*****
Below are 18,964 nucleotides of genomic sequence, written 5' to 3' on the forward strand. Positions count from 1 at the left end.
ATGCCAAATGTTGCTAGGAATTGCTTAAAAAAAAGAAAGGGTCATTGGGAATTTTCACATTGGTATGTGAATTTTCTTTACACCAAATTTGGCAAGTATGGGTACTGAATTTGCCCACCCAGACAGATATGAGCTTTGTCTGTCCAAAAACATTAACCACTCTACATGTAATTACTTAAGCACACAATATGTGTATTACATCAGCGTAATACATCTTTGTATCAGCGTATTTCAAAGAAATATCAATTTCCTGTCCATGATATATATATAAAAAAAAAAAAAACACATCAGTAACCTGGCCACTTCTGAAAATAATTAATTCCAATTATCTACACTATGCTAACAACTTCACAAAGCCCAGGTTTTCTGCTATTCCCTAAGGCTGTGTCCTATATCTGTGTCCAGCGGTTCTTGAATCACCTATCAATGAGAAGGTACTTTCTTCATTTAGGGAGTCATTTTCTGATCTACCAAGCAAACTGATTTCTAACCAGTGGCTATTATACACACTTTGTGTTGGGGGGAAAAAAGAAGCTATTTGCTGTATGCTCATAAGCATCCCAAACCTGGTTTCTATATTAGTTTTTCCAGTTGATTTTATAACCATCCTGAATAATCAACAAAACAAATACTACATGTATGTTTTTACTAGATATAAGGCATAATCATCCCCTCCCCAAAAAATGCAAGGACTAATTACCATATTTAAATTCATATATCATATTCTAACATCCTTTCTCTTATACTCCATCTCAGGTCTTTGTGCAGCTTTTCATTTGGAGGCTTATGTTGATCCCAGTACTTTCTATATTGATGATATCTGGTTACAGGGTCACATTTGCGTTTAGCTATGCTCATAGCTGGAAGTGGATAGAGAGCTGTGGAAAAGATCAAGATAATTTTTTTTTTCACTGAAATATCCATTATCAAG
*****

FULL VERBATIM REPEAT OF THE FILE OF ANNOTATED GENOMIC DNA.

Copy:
Below are 18,964 nucleotides of genomic sequence, written 5' to 3' on the forward strand. Positions count from 1 at the left end.
ATGCCAAATGTTGCTAGGAATTGCTTAAAAAAAAGAAAGGGTCATTGGGAATTTTCACATTGGTATGTGAATTTTCTTTACACCAAATTTGGCAAGTATGGGTACTGAATTTGCCCACCCAGACAGATATGAGCTTTGTCTGTCCAAAAACATTAACCACTCTACATGTAATTACTTAAGCACACAATATGTGTATTACATCAGCGTAATACATCTTTGTATCAGCGTATTTCAAAGAAATATCAATTTCCTGTCCATGATATATATATAAAAAAAAAAAAAACACATCAGTAACCTGGCCACTTCTGAAAATAATTAATTCCAATTATCTACACTATGCTAACAACTTCACAAAGCCCAGGTTTTCTGCTATTCCCTAAGGCTGTGTCCTATATCTGTGTCCAGCGGTTCTTGAATCACCTATCAATGAGAAGGTACTTTCTTCATTTAGGGAGTCATTTTCTGATCTACCAAGCAAACTGATTTCTAACCAGTGGCTATTATACACACTTTGTGTTGGGGGGAAAAAAGAAGCTATTTGCTGTATGCTCATAAGCATCCCAAACCTGGTTTCTATATTAGTTTTTCCAGTTGATTTTATAACCATCCTGAATAATCAACAAAACAAATACTACATGTATGTTTTTACTAGATATAAGGCATAATCATCCCCTCCCCAAAAAATGCAAGGACTAATTACCATATTTAAATTCATATATCATATTCTAACATCCTTTCTCTTATACTCCATCTCAGGTCTTTGTGCAGCTTTTCATTTGGAGGCTTATGTTGATCCCAGTACTTTCTATATTGATGATATCTGGTTACAGGGTCACATTTGCGTTTAGCTATGCTCATAGCTGGAAGTGGATAGAGAGCTGTGGAAAAGATCAAGATAATTTTTTTTTTCACTGAAATATCCATTATCAAG